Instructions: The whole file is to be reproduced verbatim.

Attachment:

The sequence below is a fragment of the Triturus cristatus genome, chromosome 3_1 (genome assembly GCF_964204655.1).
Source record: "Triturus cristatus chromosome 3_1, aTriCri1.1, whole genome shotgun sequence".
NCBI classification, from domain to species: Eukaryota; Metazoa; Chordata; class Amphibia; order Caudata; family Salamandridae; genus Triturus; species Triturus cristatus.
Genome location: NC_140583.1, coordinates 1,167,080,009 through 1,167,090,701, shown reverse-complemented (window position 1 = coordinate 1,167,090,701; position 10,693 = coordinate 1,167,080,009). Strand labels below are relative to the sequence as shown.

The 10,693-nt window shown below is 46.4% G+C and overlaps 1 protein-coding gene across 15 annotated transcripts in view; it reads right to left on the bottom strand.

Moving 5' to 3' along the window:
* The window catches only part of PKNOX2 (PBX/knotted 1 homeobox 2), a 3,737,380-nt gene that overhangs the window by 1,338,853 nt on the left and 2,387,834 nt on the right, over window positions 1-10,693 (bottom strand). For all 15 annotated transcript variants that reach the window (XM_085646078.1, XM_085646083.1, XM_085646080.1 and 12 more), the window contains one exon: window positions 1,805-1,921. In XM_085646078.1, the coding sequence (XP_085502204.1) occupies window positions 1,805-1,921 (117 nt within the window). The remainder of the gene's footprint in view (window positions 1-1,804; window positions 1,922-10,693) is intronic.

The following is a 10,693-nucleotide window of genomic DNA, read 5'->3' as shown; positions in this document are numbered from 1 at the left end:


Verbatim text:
The sequence below is a fragment of the Triturus cristatus genome, chromosome 3_1 (genome assembly GCF_964204655.1).
Source record: "Triturus cristatus chromosome 3_1, aTriCri1.1, whole genome shotgun sequence".
NCBI classification, from domain to species: Eukaryota; Metazoa; Chordata; class Amphibia; order Caudata; family Salamandridae; genus Triturus; species Triturus cristatus.
Genome location: NC_140583.1, coordinates 1,167,080,009 through 1,167,090,701, shown reverse-complemented (window position 1 = coordinate 1,167,090,701; position 10,693 = coordinate 1,167,080,009). Strand labels below are relative to the sequence as shown.

The 10,693-nt window shown below is 46.4% G+C and overlaps 1 protein-coding gene across 15 annotated transcripts in view; it reads right to left on the bottom strand.

Moving 5' to 3' along the window:
* The window catches only part of PKNOX2 (PBX/knotted 1 homeobox 2), a 3,737,380-nt gene that overhangs the window by 1,338,853 nt on the left and 2,387,834 nt on the right, over window positions 1-10,693 (bottom strand). For all 15 annotated transcript variants that reach the window (XM_085646078.1, XM_085646083.1, XM_085646080.1 and 12 more), the window contains one exon: window positions 1,805-1,921. In XM_085646078.1, the coding sequence (XP_085502204.1) occupies window positions 1,805-1,921 (117 nt within the window). The remainder of the gene's footprint in view (window positions 1-1,804; window positions 1,922-10,693) is intronic.

The following is a 10,693-nucleotide window of genomic DNA, read 5'->3' as shown; positions in this document are numbered from 1 at the left end: